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Popular Support for Grassroots Self-Government in Urban China: Findings from a Beijing Survey

Jie Chen, Chunlong Lu and Yiyin Yang
Modern China
Vol. 33, No. 4 (Oct., 2007), pp. 505-528
Published by: Sage Publications, Inc.
Stable URL: http://www.jstor.org/stable/20062682
Page Count: 24
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Popular Support for Grassroots Self-Government in Urban China: Findings from a Beijing Survey
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Abstract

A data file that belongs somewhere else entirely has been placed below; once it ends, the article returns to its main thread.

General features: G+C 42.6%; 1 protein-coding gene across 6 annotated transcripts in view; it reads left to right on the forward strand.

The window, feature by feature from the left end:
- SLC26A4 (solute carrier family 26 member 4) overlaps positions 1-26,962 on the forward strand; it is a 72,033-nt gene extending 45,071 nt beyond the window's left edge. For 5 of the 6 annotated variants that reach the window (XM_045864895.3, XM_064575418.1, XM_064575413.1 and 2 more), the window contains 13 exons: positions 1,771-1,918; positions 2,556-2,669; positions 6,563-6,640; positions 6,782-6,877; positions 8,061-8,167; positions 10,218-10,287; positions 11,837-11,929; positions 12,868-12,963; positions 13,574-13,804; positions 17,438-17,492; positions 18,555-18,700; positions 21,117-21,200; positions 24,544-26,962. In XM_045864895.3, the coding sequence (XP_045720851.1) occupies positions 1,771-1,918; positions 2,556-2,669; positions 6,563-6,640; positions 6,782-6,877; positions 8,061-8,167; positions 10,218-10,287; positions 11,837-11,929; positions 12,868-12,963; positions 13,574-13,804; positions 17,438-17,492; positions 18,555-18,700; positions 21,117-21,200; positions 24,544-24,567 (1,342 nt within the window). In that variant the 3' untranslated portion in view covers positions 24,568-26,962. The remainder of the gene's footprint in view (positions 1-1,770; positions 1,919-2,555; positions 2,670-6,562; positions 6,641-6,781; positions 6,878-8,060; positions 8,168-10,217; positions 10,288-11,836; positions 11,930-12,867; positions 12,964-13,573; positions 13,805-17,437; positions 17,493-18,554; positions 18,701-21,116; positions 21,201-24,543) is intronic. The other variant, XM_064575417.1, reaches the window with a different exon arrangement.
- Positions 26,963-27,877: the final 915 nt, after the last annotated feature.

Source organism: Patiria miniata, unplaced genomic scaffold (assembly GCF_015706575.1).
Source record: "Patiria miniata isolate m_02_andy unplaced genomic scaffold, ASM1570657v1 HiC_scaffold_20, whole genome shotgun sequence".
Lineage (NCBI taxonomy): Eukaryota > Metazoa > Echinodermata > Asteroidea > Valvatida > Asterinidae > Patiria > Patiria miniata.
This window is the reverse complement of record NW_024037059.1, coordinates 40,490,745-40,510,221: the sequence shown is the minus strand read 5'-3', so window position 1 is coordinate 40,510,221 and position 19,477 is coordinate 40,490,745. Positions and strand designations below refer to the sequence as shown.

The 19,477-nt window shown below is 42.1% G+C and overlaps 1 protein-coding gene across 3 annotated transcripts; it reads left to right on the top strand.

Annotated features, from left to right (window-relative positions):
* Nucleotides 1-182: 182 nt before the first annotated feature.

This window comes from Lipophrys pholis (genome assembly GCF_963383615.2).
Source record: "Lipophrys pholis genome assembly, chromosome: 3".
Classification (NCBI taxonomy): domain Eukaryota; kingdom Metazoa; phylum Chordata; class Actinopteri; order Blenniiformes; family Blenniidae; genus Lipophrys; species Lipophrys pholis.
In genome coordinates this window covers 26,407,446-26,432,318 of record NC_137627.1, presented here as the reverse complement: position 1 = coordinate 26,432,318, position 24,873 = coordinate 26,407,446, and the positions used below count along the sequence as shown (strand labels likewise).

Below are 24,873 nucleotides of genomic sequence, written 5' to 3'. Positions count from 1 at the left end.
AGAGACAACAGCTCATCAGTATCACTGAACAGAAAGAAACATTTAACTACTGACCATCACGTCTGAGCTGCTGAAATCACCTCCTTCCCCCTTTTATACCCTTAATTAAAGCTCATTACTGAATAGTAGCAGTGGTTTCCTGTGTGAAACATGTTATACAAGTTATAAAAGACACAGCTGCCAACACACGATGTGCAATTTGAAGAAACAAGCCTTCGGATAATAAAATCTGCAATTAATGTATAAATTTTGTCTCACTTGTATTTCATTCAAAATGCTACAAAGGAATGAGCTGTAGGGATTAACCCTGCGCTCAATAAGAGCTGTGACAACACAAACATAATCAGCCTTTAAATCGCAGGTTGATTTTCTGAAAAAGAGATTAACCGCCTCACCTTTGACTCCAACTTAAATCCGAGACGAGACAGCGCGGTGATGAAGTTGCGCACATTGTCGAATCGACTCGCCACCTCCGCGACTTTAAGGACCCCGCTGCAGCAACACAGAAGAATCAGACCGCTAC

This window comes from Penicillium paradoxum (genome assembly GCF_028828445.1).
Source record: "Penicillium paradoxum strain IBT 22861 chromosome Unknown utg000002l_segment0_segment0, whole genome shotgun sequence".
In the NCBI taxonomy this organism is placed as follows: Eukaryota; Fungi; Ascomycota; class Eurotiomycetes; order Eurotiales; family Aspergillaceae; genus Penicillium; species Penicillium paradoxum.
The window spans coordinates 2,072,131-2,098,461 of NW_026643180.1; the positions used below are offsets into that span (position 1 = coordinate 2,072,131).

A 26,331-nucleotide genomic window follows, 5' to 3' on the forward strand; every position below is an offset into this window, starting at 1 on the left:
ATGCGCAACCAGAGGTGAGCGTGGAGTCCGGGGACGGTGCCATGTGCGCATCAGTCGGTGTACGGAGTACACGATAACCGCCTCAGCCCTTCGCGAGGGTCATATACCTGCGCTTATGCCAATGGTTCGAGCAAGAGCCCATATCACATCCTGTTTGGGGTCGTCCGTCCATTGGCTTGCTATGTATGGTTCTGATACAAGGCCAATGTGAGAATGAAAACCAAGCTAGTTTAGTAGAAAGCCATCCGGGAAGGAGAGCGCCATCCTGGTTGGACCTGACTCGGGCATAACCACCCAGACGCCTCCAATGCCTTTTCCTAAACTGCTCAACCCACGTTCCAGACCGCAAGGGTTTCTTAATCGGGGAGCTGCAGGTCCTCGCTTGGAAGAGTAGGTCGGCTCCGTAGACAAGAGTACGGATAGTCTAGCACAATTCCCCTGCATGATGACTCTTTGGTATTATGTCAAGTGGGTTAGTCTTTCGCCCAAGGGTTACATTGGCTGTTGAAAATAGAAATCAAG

Since the post-Mao reforms began, the Chinese central government has made efforts to revitalize the grassroots self-government system in urban areas in order to cope with the resulting sociopolitical changes. In 2000 the government stepped up its efforts by changing the old Residential Committee (jumin weiyuanhui, or RC) to the new Community Residents' Committee (shequ jumin weiyuanhui, or CRC) and by giving the latter more autonomy. Survey data that the authors collected in the urban areas of Beijing in 2004 indicate that most of their respondents supported the new CRCs and the current self-government system as a whole. Moreover, the authors found that urban residents' subjective orientations--such as their assessment of existing CRCs' performance, belief in democratic principles, sense of political efficacy, and life satisfaction--significantly influenced their support for the system; the type of housing complex was a sociopolitical contextual factor that also helped shape their support. These findings have important political implications for the future viability of the urban self-government system.

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